Arguments #5 and #6 are merely diversionary. It is misleading to assert that security considerations form the basis of this legislation, and disingenuous to portray tolerance of the niqab and maintenance of habitual security practices as mutually exclusive. Accommodation will only exist to the extent that it is reasonable, as defined by the Supreme Court; it is clear, even absent specific legislation, that niqabis will have to show their faces for the purposes of obtaining ID cards, passing through security checks, etc., and there are no reported cases in Canada of niqabis refusing to do so. Nor are there documented cases of criminals disguising themselves in niqabs to avoid detection (which would hardly be inconspicuous). There is no indication that the bill is designed to, or that it would, improve Quebecers’ security.
Argument #7 is contrary to everything that is Canadian. The official policy of multiculturalism, adopted by the federal government close to 40 years ago, affirms that Canadians of all ethnic and national origins can simultaneously retain diverse cultural values and participate fully in Canadian society. Even declaring Quebec to be a “secular society” does nothing to change the entrenched legal norms of religious freedom.
Argument #8 is similarly un-Canadian; the Canadian Charter specifically prohibits allocating differential rights on the basis of national origin. Our judiciary does not punish individuals simply because we don’t like the laws of the countries they were born in.
If the government is called on to defend Bill 94 before a court or tribunal, I believe it will have to show either that the legislation is justified by the pressing policy objective of promoting social cohesion (argument #1) or that it is required to protect women’s equality rights, which are so important that they should be allowed to displace some religious freedoms (argument #2).
I believe that the second argument is likely to fail. For it to succeed would be to abruptly alter the understanding of religious freedom that has developed in Canada over the course of decades. Yes, for women to systematically don particular garb that men do not inherently suggests some element of gender inequality. But if the niqab violates the principle of gender equality, why wouldn’t the garb worn by religious Catholic and Jewish women? Why wouldn’t tube tops and miniskirts, for that matter? Despite the (ironically secular) Muslim Canadian Congress’ position that the practice of wearing the niqab marginalizes women, I think the right to wear religious garb must be protected in any society that values freedom of religion. Some argue that the niqab inherently oppresses women because no reasonable person would freely choose to wear it, but we should be extremely wary about such a descent into paternalism when the stakes are as high of depriving people of fundamental freedoms. I don’t think wearing any sexually-differentiated religious attire, no matter how alien or uncomfortable, should give rise to an automatic presumption of male oppression; such a determination should only be made on a case-by-case basis. Moreover, it may be difficult to make the case that a law which singles out Muslim women in its application advances the cause of equality.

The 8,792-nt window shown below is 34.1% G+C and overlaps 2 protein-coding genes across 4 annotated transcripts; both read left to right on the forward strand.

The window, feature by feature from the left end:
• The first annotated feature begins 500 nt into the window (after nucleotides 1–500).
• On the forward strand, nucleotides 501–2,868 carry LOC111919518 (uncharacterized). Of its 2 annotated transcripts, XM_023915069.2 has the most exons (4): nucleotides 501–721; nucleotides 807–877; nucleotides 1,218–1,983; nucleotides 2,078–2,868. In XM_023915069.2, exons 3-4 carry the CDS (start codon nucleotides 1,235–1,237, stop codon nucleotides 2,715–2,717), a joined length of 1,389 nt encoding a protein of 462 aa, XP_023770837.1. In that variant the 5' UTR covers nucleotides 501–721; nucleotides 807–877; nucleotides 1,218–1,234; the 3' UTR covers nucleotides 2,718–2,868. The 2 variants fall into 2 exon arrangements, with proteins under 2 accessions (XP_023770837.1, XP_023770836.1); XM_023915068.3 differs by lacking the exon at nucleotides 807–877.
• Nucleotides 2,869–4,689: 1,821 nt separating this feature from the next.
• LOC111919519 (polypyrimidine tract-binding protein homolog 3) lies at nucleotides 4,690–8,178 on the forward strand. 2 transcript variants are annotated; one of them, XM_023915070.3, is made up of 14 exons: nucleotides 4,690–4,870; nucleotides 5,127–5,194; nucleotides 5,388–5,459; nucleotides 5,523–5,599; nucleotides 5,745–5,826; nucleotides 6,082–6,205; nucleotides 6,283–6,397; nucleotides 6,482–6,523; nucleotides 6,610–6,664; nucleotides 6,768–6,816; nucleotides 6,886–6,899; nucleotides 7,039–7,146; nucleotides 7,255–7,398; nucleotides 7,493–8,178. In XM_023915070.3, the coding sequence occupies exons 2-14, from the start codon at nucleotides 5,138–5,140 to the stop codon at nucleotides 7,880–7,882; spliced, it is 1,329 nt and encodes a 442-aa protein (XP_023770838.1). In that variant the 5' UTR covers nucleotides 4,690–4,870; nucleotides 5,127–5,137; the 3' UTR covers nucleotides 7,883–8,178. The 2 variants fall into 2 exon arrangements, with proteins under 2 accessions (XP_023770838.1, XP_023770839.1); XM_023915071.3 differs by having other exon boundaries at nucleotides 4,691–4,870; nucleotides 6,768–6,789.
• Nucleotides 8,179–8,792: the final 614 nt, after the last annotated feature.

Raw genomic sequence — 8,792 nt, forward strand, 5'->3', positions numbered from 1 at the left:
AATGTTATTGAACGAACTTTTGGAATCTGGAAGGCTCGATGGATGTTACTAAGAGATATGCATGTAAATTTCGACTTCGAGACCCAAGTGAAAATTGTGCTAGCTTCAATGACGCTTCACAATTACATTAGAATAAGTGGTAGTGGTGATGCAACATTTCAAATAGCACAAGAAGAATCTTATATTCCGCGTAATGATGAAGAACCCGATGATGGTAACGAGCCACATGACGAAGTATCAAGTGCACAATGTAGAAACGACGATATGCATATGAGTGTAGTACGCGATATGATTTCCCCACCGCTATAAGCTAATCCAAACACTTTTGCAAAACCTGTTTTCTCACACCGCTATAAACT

The first argument, in my opinion, has a slightly higher chance of success. According to the Oakes Test, the government would first have to show that it is acting to advance a particular pressing and substantial policy objective. I think that promoting social cohesion and integration would qualify as such an objective.
The government would then have to show that the means by which it is advancing this objective are proportional to their goal. This consists of three elements:
The government would have to show that the means are rationally connected to the objective. I believe it could meet this requirement. The full, physical separation the niqab entails promotes a reasonable apprehension among many Muslims and non-Muslims alike that wearing it precludes women from integrating into society, and that it acts as a barrier to communication which inhibits normal interaction. Many people feel intimidated or uncomfortable at the sight of the niqab, more so than other forms of religious garb, because of a fear of the unknown. Not being able to see one’s interlocutor in face-to-face encounters can be highly disconcerting, and Grey describes the niqab as “ghetto walls that a person wears” that make social participation impossible. Conversely, a possible counterargument might be that it is anti-Muslim sentiment and not the niqab that is the greater threat to social cohesion, and passing a law rooted (or perceived to be rooted) in such sentiment would only push this objective further away. History has shown generally that it is the expansion, rather than the curtailment, of religious freedoms which most effectively promotes social integration. Another possible counterargument might be that the government has no authority to demand that citizens behave “sociably”.